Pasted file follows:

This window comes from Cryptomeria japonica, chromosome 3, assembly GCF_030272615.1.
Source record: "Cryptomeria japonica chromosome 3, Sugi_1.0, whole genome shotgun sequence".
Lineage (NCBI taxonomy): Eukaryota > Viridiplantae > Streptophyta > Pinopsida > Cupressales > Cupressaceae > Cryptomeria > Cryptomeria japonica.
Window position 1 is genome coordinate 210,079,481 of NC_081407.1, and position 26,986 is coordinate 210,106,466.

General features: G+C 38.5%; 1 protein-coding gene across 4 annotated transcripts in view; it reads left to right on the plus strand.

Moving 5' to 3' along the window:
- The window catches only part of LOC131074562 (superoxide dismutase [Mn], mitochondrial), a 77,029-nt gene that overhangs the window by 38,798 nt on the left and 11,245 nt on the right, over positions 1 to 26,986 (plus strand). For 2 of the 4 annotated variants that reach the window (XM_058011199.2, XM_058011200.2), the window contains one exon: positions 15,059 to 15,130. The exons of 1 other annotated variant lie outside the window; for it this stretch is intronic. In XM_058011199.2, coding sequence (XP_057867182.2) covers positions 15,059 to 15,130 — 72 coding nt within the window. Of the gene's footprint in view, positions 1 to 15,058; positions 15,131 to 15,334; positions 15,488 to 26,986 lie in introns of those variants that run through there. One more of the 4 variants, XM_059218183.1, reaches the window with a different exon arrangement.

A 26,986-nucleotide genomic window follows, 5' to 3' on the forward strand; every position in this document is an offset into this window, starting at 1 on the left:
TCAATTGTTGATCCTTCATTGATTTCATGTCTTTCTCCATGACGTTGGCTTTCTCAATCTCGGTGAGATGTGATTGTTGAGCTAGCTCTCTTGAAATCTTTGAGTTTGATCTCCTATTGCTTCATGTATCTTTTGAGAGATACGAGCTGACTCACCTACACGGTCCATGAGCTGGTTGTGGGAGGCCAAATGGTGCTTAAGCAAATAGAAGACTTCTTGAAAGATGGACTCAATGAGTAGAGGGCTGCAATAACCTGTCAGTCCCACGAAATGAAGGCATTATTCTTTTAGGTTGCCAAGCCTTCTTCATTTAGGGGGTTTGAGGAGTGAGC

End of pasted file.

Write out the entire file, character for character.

This window comes from Cryptomeria japonica, chromosome 3, assembly GCF_030272615.1.
Source record: "Cryptomeria japonica chromosome 3, Sugi_1.0, whole genome shotgun sequence".
Lineage (NCBI taxonomy): Eukaryota > Viridiplantae > Streptophyta > Pinopsida > Cupressales > Cupressaceae > Cryptomeria > Cryptomeria japonica.
Window position 1 is genome coordinate 210,079,481 of NC_081407.1, and position 26,986 is coordinate 210,106,466.

General features: G+C 38.5%; 1 protein-coding gene across 4 annotated transcripts in view; it reads left to right on the plus strand.

Moving 5' to 3' along the window:
- The window catches only part of LOC131074562 (superoxide dismutase [Mn], mitochondrial), a 77,029-nt gene that overhangs the window by 38,798 nt on the left and 11,245 nt on the right, over positions 1 to 26,986 (plus strand). For 2 of the 4 annotated variants that reach the window (XM_058011199.2, XM_058011200.2), the window contains one exon: positions 15,059 to 15,130. The exons of 1 other annotated variant lie outside the window; for it this stretch is intronic. In XM_058011199.2, coding sequence (XP_057867182.2) covers positions 15,059 to 15,130 — 72 coding nt within the window. Of the gene's footprint in view, positions 1 to 15,058; positions 15,131 to 15,334; positions 15,488 to 26,986 lie in introns of those variants that run through there. One more of the 4 variants, XM_059218183.1, reaches the window with a different exon arrangement.

A 26,986-nucleotide genomic window follows, 5' to 3' on the forward strand; every position in this document is an offset into this window, starting at 1 on the left:
TCAATTGTTGATCCTTCATTGATTTCATGTCTTTCTCCATGACGTTGGCTTTCTCAATCTCGGTGAGATGTGATTGTTGAGCTAGCTCTCTTGAAATCTTTGAGTTTGATCTCCTATTGCTTCATGTATCTTTTGAGAGATACGAGCTGACTCACCTACACGGTCCATGAGCTGGTTGTGGGAGGCCAAATGGTGCTTAAGCAAATAGAAGACTTCTTGAAAGATGGACTCAATGAGTAGAGGGCTGCAATAACCTGTCAGTCCCACGAAATGAAGGCATTATTCTTTTAGGTTGCCAAGCCTTCTTCATTTAGGGGGTTTGAGGAGTGAGC